However, it was his glovework that garnered him the most attention in the Mex Pac. Sepulveda committed only one error in 231 chances over 51 games for the Yaquis for a .996 fielding percentage, turning 35 double plays along the way, after eight miscues with a .964 percentage in 2019-20.


Third Base: EMMANUEL AVILA (Guasave)

           Avila spent his first four years of pro ball in the White Sox farm system before debuting with his hometown Los Mochis Caneros in 2009-10. He's since been an infield mainstay in both the LMP and LMB, where he topped the .300 mark every year between 2013 and 2019 and played in four All-Star Games during that span.

           Avila hit .279 last season for Guasave, his fourth Mex Pac stop. In the field, the 32-year-old led all LMP third sackers with a .964 fielding average, handling 134 of 139 chances cleanly. He's also a proficient shortstop and played second base early in his career.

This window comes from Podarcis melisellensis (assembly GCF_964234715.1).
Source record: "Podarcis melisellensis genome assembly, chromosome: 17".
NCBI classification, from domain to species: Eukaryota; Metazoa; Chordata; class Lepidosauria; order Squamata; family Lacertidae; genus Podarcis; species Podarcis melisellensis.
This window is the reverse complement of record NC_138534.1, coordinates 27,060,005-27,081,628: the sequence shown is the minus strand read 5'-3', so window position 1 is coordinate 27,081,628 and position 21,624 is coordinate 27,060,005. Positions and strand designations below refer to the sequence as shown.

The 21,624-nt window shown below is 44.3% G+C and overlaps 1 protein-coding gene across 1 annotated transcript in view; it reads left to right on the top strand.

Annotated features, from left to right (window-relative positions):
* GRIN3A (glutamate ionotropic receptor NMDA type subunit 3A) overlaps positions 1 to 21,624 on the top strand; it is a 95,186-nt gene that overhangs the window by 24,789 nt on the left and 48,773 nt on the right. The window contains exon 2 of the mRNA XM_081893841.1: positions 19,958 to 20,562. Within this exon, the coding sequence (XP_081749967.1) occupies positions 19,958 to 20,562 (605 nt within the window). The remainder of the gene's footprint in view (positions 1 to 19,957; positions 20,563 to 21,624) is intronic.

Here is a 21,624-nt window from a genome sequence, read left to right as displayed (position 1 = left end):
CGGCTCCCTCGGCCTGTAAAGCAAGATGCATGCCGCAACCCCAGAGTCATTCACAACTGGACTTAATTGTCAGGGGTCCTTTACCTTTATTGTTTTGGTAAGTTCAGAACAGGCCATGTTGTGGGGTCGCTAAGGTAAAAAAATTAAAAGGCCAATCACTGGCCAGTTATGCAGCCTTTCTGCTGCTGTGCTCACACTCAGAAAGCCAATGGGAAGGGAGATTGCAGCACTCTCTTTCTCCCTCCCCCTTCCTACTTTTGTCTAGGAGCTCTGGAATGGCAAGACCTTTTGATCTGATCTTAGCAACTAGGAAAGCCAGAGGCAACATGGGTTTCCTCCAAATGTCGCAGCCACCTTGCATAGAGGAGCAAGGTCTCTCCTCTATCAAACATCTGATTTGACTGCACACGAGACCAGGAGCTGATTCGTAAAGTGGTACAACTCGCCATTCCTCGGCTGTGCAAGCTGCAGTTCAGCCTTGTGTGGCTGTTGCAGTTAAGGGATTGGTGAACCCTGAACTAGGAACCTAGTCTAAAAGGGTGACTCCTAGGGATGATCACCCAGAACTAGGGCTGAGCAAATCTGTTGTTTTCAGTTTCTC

Shortstop: JASSON ATONDO (Hermosillo)

           Ever since debuting at 19 with Campeche of the Mexican League in 2015, Atondo has been a guy who can be plugged in at second, third or shortstop and give his team a good performance. After playing sporadically for Hermosillo over three winters, he hit .351 and was the LMP's Rookie of the Year in 2018-19, then batted .331 for the Piratas in 2019.

           Playing 52 games at shortstop for the Naranjeros in 2020-21, Atondo had four errors in 228 chances for a .982 fielding percentage to augment his .268 batting average.


Left Field: NORBERTO OBESO (Hermosillo)